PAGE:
Songs you know that AREN'T parodies but you'll probably never hear anybody else sing

For Christmas 1965, I got the Mary Poppins soundtrack album and a comedy LP recorded by Fred Gwynne, Yvonne DeCarlo, et al. I still can sing “Supercalifragilisticexpialidocous” and the theme from The Munsters. (Yes, there are lyrics.)

I don’t understand this thread at all. Why does “that AREN’T parodies” matter? Is the intention just “what songs do you know the words to that you believe are known by the fewest other humans on the planet?”? (Is the disclaimer intended to mean “other than parody songs you yourself wrote and thus literally no one else could possibly know?”)

In any case, there’s a difference here between things that are well recorded by history but very few people know off the top of their head (ie, second verse of the Star Spangled Banner) and things that will someday soon, when a few more people die, entirely vanish from the human record, and you’re one of those people… or at least, as far as you know that might be possible.

In the latter category, my 80-year-old-father sang to me a while ago the camp song for Camp Big Paw, a summer camp he attended in the 1950s somewhere near Chicago. When he dies I may be the only human being left who can sing the Camp Big Paw theme song. Or maybe it thrived for decades, or even still exists, and thousands of Chicago-area kids sing it all the time. Beats me.

One somewhat relevant story… I grew up singing the 1950s-era comedy songs of British duo Flanders and Swann. They’re not obscure, per se, but they’re certainly not well known, in the USA, among people born after 1970. One day in college (1990s) we were playing a “come up with songs that fit a theme” game of some sort, and I started singing Mud, Mud, Glorious Mud, and someone else started singing along, and I nearly fell over in shock. (We dated for several years, although I can’t remember which came first.)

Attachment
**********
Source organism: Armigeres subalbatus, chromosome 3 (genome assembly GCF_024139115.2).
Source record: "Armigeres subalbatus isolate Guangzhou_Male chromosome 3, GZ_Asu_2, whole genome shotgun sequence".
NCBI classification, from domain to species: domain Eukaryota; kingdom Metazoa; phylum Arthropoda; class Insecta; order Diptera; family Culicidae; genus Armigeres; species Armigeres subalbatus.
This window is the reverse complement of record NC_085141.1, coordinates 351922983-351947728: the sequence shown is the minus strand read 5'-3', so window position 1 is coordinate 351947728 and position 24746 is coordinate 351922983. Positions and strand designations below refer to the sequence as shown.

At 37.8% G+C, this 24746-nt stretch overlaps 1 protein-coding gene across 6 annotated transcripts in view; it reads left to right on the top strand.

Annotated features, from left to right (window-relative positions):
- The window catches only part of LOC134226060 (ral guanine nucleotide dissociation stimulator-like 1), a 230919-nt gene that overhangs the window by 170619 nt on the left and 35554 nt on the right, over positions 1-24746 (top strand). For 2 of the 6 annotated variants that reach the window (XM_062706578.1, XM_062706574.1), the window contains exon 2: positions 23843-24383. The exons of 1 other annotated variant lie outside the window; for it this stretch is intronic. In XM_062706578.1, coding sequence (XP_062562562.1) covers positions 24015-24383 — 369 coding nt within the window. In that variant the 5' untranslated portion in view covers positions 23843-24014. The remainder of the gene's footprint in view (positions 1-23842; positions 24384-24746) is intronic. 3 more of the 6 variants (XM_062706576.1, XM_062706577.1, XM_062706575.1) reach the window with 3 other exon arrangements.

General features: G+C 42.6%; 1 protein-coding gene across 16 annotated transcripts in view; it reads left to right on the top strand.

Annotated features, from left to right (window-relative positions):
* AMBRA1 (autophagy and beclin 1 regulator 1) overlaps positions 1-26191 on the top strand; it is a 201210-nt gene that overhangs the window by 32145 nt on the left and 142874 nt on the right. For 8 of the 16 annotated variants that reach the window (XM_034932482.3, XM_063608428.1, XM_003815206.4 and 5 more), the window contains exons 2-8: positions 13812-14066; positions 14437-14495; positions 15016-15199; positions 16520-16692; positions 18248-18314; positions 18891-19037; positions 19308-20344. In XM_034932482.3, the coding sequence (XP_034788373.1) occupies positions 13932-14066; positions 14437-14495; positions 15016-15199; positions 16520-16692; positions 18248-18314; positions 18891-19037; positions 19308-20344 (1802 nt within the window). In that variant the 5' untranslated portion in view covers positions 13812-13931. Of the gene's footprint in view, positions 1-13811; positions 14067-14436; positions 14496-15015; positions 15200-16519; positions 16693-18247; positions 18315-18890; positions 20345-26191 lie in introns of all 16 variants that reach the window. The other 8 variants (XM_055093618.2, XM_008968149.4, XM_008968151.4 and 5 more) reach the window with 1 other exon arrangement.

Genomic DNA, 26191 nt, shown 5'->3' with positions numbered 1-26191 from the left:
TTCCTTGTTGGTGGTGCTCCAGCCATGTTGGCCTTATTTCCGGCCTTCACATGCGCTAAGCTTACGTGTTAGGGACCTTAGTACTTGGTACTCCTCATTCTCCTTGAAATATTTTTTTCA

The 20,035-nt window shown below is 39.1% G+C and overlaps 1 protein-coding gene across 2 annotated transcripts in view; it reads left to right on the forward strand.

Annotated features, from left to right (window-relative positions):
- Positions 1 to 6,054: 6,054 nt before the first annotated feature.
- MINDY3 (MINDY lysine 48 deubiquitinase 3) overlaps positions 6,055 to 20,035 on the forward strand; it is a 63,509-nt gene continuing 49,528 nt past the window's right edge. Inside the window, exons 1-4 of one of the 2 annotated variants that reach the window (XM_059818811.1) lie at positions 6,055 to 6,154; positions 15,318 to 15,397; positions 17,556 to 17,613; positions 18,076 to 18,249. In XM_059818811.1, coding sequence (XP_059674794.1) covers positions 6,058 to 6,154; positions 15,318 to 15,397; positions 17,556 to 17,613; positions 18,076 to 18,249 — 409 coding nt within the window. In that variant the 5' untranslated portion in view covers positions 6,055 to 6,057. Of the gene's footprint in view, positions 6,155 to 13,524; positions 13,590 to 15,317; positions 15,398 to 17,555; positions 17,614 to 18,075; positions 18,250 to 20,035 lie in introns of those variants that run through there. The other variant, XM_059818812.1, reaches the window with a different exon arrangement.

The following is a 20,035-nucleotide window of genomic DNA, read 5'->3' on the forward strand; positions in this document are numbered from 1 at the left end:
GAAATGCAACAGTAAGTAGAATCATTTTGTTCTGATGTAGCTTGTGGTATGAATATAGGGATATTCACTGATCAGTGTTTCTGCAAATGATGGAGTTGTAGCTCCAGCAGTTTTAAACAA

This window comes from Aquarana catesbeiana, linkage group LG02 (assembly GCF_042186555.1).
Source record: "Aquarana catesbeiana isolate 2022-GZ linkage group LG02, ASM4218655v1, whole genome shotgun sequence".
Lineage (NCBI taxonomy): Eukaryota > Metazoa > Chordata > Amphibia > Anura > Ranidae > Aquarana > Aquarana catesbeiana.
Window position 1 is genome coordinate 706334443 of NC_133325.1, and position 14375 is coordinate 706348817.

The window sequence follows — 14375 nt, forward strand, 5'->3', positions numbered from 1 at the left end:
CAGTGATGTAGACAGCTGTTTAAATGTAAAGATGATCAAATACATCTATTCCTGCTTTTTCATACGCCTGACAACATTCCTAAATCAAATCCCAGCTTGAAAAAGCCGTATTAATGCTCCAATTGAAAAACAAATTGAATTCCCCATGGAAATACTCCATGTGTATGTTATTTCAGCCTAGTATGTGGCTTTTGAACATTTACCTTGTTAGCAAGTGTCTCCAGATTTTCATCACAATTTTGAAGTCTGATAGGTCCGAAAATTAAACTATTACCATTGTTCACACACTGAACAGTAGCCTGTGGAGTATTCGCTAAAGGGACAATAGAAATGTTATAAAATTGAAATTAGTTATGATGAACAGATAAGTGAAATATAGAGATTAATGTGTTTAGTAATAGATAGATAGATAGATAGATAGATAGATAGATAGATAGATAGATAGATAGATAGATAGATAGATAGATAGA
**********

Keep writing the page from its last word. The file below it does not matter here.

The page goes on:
60 years later I can still sing the first verse of “Praise God from whom all blessings flow”. It was my favorite song, because when it started up it signaled church service was over.

…Love, strange love a star-woman teaches…

I can sing Weird Al’s “Bob.”

Ah, a kindred spirit! :smiling_face_with_three_hearts:

Tenacious D has covered the latter.

I learned “The Battle of Trenton” by Mike Agranoff several decades ago on a hiking trip and can still recite it today. Thinking about this, I looked it up and found his performance of it on Youtube, along with a few other favorites. I need to brush up on “The Ballad of Jake and Ten-Ton Molly”.

Dave Brubeck’s wife wrote lyrics to many of his tunes… i remember
the first 2 lines of “The Duke”, but was vomiting too much to
read any more.
Yes - they are that bad.

Key did write four verses for the Star-Spangled Banner. But many others have added verses, and the third verse is often deliberately left out because it has the word “slaves” in it. Nobody’s absolutely sure but it probably refers to slaves who joined the English who promised them freedom.

The song has a long, weird, and complex history I just read about in O Say Can You Hear?: A Cultural Biography of "The Star-Spangled Banner. Fascinating book mostly. (Some chapters are so specialized about music theory I got lost.)